When the Department of Defense unveiled the winner of its enormous EHR modernization contract, the news came closer to breaking the Internet than Kim Kardashian's whatever-that-was on the cover of Paste magazine.
At least it did in certain circles. Here at Healthcare IT News, for instance, the arc of coverage leading up to the announcement and, subsequently, the many stories following the surprise that Cerner, Leidos and Accenture – not Epic and IBM – won is already proving to be among our most-read topics.
Other wildly popular articles with our readership, as I imagine you can speculate, pertain to EHRs, health information exchange, and the meaningful use rules and regulations that emanate from the Office of the National Coordinator for Health IT and the Centers for Medicare & Medicaid Services.
I believe I speak on behalf of many healthcare, IT and government journalists in suggesting that you could learn a lot from how the DoD worked with the media in a mutually beneficial capacity.
Let's take a look at the DoD's timeline – strictly from the perspective of media covering the announcement.
First, on Monday July 27, 2015 a spokesperson reached out to a targeted list of reporters, via an email bearing the subject line "EMBARGOED: Press availability on DoD EHR contract award."
"If you are receiving this email, you have at some point, to some degree, expressed interest in the DoD's Electronic Health Records Modernization Program. As such, you are invited to attend in person or call in to a media availability on Wednesday, July 29 at 9:30 a.m."
That's all it took. We were given the opportunity and those of us who RSVP'd received, first thing Wednesday morning, a dial-in number. The DoD had on the line: Frank Kendall, DoD Under Secretary for Acquisition, Technology and Logistics, Jonathan Woodson, MD, Assistant Secretary of Defense for Health Affairs, and Chris Miller, Executive Officer for DoD's Healthcare Management Systems Modernization and Integrated Electronic Health Records.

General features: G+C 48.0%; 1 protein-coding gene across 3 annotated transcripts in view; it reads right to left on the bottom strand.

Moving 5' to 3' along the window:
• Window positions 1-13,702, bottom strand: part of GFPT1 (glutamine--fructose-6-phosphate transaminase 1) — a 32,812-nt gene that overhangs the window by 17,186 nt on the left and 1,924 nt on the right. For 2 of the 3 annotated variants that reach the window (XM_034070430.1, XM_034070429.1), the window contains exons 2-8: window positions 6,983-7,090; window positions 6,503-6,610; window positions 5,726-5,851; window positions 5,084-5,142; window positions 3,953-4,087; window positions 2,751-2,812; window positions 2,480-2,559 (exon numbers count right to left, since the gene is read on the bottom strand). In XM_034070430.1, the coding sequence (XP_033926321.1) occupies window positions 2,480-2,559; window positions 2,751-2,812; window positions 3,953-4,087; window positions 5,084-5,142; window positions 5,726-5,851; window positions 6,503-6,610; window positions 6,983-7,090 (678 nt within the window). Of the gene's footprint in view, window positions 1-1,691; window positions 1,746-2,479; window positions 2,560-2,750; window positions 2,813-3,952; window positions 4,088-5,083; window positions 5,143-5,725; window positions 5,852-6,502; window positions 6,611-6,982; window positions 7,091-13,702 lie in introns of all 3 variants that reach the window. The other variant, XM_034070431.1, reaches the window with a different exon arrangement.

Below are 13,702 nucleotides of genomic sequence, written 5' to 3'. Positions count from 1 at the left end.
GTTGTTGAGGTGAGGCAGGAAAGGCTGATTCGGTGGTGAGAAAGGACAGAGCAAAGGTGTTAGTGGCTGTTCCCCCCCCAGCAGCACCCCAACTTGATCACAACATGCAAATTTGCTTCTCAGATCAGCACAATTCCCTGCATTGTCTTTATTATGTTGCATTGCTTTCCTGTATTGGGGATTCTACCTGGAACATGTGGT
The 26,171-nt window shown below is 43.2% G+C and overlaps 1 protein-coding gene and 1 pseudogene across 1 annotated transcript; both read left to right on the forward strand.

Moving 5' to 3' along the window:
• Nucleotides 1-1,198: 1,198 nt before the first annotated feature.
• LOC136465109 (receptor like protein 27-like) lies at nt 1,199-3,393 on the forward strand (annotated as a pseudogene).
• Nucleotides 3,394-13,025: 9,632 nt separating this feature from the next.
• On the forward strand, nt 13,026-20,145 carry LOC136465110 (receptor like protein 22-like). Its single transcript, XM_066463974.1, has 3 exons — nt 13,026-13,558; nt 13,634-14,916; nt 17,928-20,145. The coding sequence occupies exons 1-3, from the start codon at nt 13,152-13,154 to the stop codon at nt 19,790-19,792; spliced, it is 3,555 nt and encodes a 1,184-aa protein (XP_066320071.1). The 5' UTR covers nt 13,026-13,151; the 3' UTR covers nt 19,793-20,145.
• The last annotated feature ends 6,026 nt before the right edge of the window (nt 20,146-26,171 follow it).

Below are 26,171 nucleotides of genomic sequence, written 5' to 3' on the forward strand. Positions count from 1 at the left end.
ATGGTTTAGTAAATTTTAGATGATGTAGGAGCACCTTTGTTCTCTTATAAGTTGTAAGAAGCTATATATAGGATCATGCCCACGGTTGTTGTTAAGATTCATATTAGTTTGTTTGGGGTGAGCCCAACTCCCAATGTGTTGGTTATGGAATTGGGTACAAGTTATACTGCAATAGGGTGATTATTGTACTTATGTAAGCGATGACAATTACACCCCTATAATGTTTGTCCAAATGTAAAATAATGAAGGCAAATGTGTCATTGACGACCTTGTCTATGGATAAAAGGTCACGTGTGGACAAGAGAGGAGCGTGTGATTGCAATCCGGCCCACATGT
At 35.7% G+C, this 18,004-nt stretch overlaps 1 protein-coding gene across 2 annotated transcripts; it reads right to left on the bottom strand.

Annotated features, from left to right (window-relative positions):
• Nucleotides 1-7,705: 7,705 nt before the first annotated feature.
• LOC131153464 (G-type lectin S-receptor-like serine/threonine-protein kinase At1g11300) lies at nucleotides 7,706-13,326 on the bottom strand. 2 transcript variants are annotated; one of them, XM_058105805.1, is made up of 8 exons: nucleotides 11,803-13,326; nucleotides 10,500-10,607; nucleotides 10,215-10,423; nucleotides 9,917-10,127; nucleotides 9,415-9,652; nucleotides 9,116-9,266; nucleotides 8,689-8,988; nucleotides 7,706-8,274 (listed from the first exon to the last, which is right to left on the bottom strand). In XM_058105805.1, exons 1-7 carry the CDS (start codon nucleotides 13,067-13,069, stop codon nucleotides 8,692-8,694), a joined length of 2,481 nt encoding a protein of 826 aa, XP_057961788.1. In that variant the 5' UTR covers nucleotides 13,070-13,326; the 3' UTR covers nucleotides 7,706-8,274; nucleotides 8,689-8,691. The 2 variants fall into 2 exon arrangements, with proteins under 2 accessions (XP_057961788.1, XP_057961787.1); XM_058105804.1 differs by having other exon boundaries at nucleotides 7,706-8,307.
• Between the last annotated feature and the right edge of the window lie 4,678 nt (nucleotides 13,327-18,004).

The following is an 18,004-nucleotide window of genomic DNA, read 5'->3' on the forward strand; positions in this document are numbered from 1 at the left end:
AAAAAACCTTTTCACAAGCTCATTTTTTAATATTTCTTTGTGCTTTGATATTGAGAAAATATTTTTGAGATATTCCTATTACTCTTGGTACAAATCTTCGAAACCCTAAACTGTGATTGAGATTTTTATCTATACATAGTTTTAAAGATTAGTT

The spokeswoman began by instructing us that the entire conversation – save the one fact that DoD would be making the announcement that day – was embargoed until 5 p.m. est.
Then, just like that, DoD officials outlined the top criteria they demanded before awarding the contract, made the case that reports of interoperability issues with the VA are overblown, and fielded questions from nearly everyone in attendance. What they withheld was exactly who would be awarded the contract.
The DoD's approach worked on a number of fronts, including: It gave interested media outlets an opportunity to learn about and accurately report on the contract award within minutes of it being published, it provided us with ample background material for several ensuing stories and, perhaps most important to DoD, the news pretty much consumed everything else for the rest of the week in our corner of the Web.
When is that less likely to happen? Friday at 5. Just like other publications, we cover rules that drop then, sure, but by my calculations the DoD got a lot of mileage out of Healthcare IT News and its readers this way.
I know, I know, $9 billion contracts just don't come around all that often. I've also heard the litany of realities (I'll not call them excuses because I know they're true) from ONC and CMS officials. "We don't write the rules…" is one, "There's no hurrying regulation writers," another and "It has to show up in the Federal Register first."
But you have managed to lead the digitization of well more than half this nation's healthcare system, so I think that, forgive the pun, a coordinated effort around simple press announcements is within your grasp. The imminent meaningful use regs for 2015/2016 and Stage 3 would make for a great trial run.
One last thing: the Department of Defense did not invent this model, no, it's standard operating procedure in many industries for established stalwarts and nascent startups alike.
[Correction: An earlier version of this article incorrectly stated that DoD officials told media who won the contract during the call. They did not. We all had to wait until 5 p.m. to learn that. The above article has been corrected.]